Dealer's choice

PUBLISHED : Sunday, 02 March, 2008, 12:00am
UPDATED : Sunday, 02 March, 2008, 12:00am

Konstantin Bessmertny is distracted as he sits down for an interview. The Macau-based Russian artist keeps looking at his painting, Seven Stud Poker, as if he has just encountered a long-lost lover. 'I'm sorry,' he says. 'The painting was exhibited in New York and I haven't seen it for a while. I really love this painting.'

Seven Stud Poker depicts a group of men in suits playing poker, accompanied by naked women sculpted like Roman marble statues. Thought bubbles saying: 'Choose baccarat' and 'Venetian is the best', as well as the name of 'Wynn' casino are scribbled on the canvas.

The painting is part of Bessmertny's Casino Republic series. It is among 16 artworks being shown in a solo exhibition, titled Showdown, at Amelia Johnson Contemporary gallery.

From Pushkin to Tolstoy and Dostoevsky - all of whom were addicted to gambling - Russia's fascination with betting has inspired the country's great works of literature. And it takes the creative mind of a Russian artist to grasp and reflect on a gambling-obsessed city such as Macau, which has overtaken Las Vegas as the world's top gambling destination.

'Macau and its surroundings definitely influence me,' says Bessmertny, who doesn't like gambling but is fascinated with what he sees around him. 'I love the display of structures, characters, vices and sins in Macau, and I use it as the material for my work.'

He has created a fantasyland called Casino Republic, painting the state's luminaries and official seal, which features an erupting volcano, inspired by the fake volcano at Macau Fisherman's Wharf. 'Casino Republic is a parody of Macau,' he says. 'It is an unreal state inspired by Macau, Monaco and Las Vegas.'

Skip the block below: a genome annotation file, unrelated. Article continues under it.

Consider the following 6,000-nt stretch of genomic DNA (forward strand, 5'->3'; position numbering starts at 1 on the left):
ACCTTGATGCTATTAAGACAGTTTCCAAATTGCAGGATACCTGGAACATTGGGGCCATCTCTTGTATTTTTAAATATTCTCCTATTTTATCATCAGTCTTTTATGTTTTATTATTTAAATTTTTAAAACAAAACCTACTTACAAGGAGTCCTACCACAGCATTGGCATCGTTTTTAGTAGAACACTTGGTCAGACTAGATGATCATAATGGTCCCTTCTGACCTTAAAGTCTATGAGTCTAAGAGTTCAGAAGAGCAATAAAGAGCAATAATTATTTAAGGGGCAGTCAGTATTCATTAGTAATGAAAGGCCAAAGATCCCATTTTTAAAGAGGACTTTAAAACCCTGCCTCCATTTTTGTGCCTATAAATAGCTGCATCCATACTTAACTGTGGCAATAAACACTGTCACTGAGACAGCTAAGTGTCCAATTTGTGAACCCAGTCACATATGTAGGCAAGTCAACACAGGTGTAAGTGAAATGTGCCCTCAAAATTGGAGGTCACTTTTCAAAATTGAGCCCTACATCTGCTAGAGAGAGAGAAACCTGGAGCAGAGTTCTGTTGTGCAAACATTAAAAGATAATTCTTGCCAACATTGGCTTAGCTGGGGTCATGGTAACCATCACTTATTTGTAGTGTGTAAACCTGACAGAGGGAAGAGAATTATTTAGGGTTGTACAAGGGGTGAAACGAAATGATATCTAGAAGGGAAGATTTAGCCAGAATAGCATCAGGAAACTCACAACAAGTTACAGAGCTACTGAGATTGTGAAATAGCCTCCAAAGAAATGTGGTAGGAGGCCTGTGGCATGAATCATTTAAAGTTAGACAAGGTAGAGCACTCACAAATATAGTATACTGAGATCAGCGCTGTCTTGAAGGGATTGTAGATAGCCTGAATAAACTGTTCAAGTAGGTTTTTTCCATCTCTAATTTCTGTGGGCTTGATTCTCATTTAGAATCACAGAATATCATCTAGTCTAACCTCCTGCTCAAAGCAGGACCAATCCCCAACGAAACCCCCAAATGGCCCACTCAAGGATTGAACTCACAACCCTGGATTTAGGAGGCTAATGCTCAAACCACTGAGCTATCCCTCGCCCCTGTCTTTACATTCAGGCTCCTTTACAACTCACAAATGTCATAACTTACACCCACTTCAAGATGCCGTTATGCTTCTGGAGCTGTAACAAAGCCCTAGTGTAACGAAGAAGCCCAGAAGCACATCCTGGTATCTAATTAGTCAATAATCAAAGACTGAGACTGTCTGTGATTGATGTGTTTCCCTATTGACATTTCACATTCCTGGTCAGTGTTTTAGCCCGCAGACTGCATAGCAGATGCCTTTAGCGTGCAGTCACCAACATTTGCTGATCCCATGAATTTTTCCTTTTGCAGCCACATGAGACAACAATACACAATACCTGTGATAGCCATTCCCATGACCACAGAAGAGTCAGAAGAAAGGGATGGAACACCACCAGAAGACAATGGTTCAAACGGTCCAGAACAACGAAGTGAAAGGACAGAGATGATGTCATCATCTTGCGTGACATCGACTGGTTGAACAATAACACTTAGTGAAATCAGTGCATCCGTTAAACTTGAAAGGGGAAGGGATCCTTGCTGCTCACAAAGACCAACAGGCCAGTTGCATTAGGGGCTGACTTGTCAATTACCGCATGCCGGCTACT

Bessmertny's take on Macau is humorous. Semper Fortunatus, for example, is a painting on a copy of Return of the Bucintoro on Ascension Day, a work by 18th-century Venetian painter Canaletto. 'I bought the painting and the gilded frame in Zhuhai, and painted over it.'

Standing in front of St Mark's Square is James Bond with a gun in one hand and a woman in a bikini by his side. There is also a speedboat among the elegant gondolas of Venice. The additions were inspired by the 007 classic, From Russia With Love, which is partly set in Venice.

'I play a joke on the concept of fake,' the 43-year-old says. 'The Venetian [Macao] is the fake of Venice. St Mark's Square is the landmark of Venice, and also the symbol of the Venetian.' Bessmertny's oeuvre is not confined to gambling and casinos. A film buff, he likes to reinterpret movies, creating new scenes on the canvas. With Love: Remake (left) is another parody of the Bond classic, while La Dolce Vita: Remake is inspired by Fellini's masterpiece.

'When I was 16, I joined an underground movie club, watching films of Fellini, Tarkovsky and others,' he says. He was particularly struck with the Russian filmmaker's works. 'You can always freeze a scene, and the screen might look like a painting by Leonardo da Vinci. Directors often quote lots of visual artists, so I asked myself, why don't I bring the movies into visual arts?'

Bessmertny was born in 1964 in Blagoveshchensk, in the Russian Far East next to the Chinese border. Having grown up in a town with a big Chinese community, he was exposed to Chinese culture, from seeing Mao's photograph hung on Chinese military barracks to learning Chinese characters from his Chinese-Russian schoolfriend.